On that fateful day, the military was very quick to admit that the bombing happened and that there were many casualties.
While the army acknowledged that 112 people died in Rann and 97 were wounded, local officials claimed that the number of deaths could be as high as 236. The International Committee of the Red Cross, ICRC, which lost six of its own staff in the attack, said it performed surgeries on 78 persons, treated 98 persons and evacuated about 100 seriously injured persons to Maiduguri for urgent treatment
National and international condemnation and disbelief followed.
“Nigerian authorities should conduct a prompt, thorough, and impartial investigation into the January 17, 2017 airstrikes that hit a settlement for displaced people who had fled Boko Haram, killing at least 70 people, including nine aid workers, and wounding at least 120”, Human Rights Watch, HRW, said, two days after the bombing.
The international human rights advocacy group also demanded that “government, which has stated that the Nigerian Air Force accidentally carried out the strikes, should compensate those who were injured and the families of those killed as a result of any violation of international humanitarian law or the right to life.”
The House of Representatives announced they would investigate. Various UN bodies put pressure on Nigeria; the UN High Commissioner of Human Rights, the UN Special Rapporteur on IDPs and even the UN Security Council called on Nigeria to investigate.
Likewise, Nigeria’s main military partners involved in the training urged the country to investigate. The USA even offered its expertise in assisting with the investigation.
Three days after the bombing, the air force announced its own internal investigation. Defence Headquarters (DHQ) also announced its own investigation.
However, in July 2017 the defence headquarters in a statement blamed the bombing on “lack of appropriate marking”, meaning Rann IDP camp was not known to exist. The statement highlighted the cause of the incident being the “lack of appropriate marking of the area” and recommended appropriate marking of IDP camps.
The findings of the DHQ effectively passed the blame for the bombing on the IDP camp on the rationale that “people were not expected to amass at that location” and that “it appeared as a place that could equally be used for enemy activities”.
That position, to many international organisations, was an unacceptable defence by the Nigerian military aimed at covering up the truth.
Many human rights and humanitarian organisations operating in the region rejected both claims by Airforce and military authorities that it was an accident and that the military did not know of the existence of a camp there.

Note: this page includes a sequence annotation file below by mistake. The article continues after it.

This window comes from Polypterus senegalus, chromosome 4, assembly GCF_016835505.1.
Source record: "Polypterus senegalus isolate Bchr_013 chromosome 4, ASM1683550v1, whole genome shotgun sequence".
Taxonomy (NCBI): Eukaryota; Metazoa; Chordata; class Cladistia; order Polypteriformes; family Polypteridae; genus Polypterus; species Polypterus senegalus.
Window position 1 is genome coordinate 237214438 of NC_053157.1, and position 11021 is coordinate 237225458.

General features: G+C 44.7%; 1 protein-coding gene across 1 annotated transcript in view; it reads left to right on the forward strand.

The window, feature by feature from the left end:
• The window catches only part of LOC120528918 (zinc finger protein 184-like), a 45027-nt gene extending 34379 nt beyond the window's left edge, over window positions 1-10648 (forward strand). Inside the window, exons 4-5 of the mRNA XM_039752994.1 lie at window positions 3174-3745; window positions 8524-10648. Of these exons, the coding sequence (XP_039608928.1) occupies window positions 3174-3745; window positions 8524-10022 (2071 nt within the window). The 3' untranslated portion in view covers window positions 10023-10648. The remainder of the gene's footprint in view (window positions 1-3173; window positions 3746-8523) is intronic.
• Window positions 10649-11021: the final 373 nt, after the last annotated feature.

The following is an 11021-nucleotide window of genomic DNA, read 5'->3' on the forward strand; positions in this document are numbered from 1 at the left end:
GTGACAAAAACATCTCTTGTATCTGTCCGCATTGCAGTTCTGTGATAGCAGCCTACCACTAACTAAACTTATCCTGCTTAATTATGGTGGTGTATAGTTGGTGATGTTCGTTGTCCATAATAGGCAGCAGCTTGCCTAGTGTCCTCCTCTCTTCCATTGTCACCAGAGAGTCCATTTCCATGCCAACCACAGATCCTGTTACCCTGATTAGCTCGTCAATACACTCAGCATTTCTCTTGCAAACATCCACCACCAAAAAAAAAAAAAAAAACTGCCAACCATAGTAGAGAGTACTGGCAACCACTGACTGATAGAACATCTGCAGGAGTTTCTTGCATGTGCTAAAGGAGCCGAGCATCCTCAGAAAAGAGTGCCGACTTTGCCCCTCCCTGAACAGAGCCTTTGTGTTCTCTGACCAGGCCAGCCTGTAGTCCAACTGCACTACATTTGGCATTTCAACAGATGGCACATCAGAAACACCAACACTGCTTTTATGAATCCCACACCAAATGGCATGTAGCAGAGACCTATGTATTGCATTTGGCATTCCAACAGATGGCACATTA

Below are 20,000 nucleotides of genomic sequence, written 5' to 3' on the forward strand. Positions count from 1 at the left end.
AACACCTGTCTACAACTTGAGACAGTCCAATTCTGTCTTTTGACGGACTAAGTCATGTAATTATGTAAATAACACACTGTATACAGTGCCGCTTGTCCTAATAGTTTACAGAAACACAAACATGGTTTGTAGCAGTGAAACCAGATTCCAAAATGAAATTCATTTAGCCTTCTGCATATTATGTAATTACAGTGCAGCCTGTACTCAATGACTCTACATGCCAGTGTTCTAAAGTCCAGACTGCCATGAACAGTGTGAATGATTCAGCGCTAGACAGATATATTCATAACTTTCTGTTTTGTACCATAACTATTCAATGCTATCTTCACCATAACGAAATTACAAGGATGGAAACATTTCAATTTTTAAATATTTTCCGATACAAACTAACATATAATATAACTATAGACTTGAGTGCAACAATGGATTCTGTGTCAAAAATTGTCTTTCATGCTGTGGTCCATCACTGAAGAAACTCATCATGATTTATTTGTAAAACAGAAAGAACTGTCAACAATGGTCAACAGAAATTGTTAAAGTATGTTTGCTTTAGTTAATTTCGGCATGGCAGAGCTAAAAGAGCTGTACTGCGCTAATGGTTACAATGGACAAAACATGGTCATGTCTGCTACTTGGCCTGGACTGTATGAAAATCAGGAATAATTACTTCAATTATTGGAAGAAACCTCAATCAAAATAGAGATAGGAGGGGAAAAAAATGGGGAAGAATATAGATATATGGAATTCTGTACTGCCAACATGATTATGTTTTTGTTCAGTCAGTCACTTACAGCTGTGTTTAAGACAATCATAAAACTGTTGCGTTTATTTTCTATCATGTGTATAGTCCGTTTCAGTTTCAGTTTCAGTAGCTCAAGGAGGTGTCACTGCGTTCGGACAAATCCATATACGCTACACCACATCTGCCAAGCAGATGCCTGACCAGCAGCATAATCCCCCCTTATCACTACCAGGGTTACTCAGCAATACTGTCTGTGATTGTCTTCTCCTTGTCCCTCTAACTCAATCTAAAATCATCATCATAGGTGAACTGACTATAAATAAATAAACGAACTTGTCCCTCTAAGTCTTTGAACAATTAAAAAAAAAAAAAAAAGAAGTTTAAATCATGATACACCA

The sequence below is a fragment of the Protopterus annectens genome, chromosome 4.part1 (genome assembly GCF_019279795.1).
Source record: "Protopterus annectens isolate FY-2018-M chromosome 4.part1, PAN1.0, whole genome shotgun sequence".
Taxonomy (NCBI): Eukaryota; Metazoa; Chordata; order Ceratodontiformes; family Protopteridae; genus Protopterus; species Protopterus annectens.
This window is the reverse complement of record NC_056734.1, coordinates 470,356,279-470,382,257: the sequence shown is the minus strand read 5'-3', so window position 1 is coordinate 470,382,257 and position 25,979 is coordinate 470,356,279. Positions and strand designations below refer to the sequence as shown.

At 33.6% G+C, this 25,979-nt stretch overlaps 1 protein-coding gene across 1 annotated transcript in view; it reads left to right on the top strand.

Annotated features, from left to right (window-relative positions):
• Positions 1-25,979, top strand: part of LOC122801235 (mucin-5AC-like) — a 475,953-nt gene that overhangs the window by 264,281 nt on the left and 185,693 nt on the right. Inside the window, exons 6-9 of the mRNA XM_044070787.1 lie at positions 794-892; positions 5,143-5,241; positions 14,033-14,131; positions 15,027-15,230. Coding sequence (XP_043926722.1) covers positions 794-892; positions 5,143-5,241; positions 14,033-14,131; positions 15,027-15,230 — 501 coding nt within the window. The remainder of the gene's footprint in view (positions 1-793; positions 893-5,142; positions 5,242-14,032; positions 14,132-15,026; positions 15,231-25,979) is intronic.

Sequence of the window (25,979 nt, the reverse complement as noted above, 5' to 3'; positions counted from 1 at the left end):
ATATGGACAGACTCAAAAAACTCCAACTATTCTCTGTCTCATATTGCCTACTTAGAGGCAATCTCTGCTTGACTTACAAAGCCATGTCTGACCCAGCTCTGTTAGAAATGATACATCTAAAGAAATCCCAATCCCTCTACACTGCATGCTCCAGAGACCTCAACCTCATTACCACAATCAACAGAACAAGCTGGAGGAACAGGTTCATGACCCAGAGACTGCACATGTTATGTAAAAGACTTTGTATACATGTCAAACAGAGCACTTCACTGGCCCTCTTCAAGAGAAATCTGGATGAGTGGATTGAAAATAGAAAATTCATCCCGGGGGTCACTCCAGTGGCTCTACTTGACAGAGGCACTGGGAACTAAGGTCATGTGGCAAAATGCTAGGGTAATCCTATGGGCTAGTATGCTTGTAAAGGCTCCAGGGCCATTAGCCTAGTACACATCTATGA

Human Rights Watch, for example, observed that tents in the IDP camp “are easily visible from the air”, adding it is “difficult to understand how an accident of this nature could have occurred.”
“The presence of what appears to be a large Nigerian military compound on the edge of town, 100 meters from one of the impact sites, raises further questions, as the military would have been expected to know that the area was filled with civilians and to take adequate precautions not to harm them during any operation targeting Boko Haram fighters who might have been in the area,” HRW stated further.
There are, indeed, clear indication that the military did know about the camp and was actually in charge of it. Many residents of the IDP camps who spoke to The ICIR said that the military had asked them to move to Rann for security after their communities by Boko Haram insurgents.
Besides, in December 2016, international humanitarian organisations carried out an assessment of the IDP camp in Rann, and observed that the military set up the camp in April 2016 that the Nigerian army provided security and that humanitarian agencies liaised with the military about access to Rann.
Also, on the day of the bombing, staff of international humanitarian organisations were in the camp for food distribution, vaccinations and to ensure water supply. They could not have arranged that without the approval and cooperation of the military.
Another sore point for victims is that no compensation has so far been paid to any of the or their families. In fact, one resident, Pate Maite (not real names) complained that no government official has visited to condole with them, insisting that the government does not care for them.